COVENTRY, U.K. — Research focused on fruit and vegetable intake has linked increased consumption with better physical health, but a new study published in the British Medical Journal found that it also positively influenced mental well-being.
Researchers at the University of Warwick’s Medical School used data from the Health Survey for England to assess mental well-being in relation to factors such as fruit and vegetable intake. The study included 13,983 adults (56% female) ages 16 and older. The survey responses from 2010 and 2011 were analyzed using the Warwick-Edinburgh Mental Well-being Scale to estimate low and high mental well-being.
“Mental well-being is more than the absence of mental illness or psychiatric pathology,” the study said. “It implies ‘feeling good’ and ‘functioning well’ and includes aspects such as optimism, happiness, self-esteem, resilience, agency autonomy and good relationships with others.”
The research found that 33.5% of participants with high mental well-being consumed five or more portions of fruit and vegetables a day. Only 6.8% of the respondents who consumed less than one portion a day showed a high mental well-being. In addition, 31.4% of the respondents with a high mental well-being ate 2 to 4 portions and 28.4% consumed 1 to 2 portions.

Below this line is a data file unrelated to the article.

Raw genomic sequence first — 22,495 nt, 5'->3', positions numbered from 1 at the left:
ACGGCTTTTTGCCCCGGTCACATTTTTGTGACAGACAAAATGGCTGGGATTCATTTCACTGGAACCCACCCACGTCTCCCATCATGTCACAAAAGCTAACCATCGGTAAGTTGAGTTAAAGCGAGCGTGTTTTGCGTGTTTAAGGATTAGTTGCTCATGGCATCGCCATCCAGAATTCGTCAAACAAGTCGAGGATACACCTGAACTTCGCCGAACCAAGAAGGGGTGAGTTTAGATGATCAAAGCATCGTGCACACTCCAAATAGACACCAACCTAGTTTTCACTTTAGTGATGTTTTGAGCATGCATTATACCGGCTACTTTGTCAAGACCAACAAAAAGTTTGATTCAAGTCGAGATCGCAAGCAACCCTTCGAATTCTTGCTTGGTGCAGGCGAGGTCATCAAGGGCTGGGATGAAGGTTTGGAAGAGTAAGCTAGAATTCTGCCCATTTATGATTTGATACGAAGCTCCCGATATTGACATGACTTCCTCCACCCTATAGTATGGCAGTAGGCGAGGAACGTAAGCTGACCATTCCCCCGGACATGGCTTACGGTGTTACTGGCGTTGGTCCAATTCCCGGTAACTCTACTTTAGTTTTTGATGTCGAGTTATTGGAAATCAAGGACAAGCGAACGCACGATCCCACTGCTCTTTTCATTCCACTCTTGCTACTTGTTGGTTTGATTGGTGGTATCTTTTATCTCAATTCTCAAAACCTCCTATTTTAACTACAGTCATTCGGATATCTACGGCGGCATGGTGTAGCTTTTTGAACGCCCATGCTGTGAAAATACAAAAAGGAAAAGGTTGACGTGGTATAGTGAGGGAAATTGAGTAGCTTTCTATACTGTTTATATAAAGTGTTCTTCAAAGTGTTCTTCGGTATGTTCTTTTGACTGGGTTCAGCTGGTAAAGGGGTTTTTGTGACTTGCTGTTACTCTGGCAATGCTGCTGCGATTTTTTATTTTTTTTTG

The data suggests that an individual with a higher fruit and vegetable intake will have a decreased chance of having a low mental well-being, which may lead to a later development of a mental or physical illness. Fruit and vegetable intake was consistently associated with better well-being in both men and women.
“Fruit and vegetable consumption might also be acting as a proxy for a complex set of highly correlated dietary exposures, including fish and whole grains, which might contribute to the observed associations,” the researchers said. “Our finding is, of course, in line with a large body of epidemiological and trial evidence on the beneficial role of fruit and vegetable intake in general well-being and prevention of major chronic disease across several populations and age groups.”The study is the first comprehensive analysis of behaviors associated with mental well-being in a large, nationally representative sample of a general population.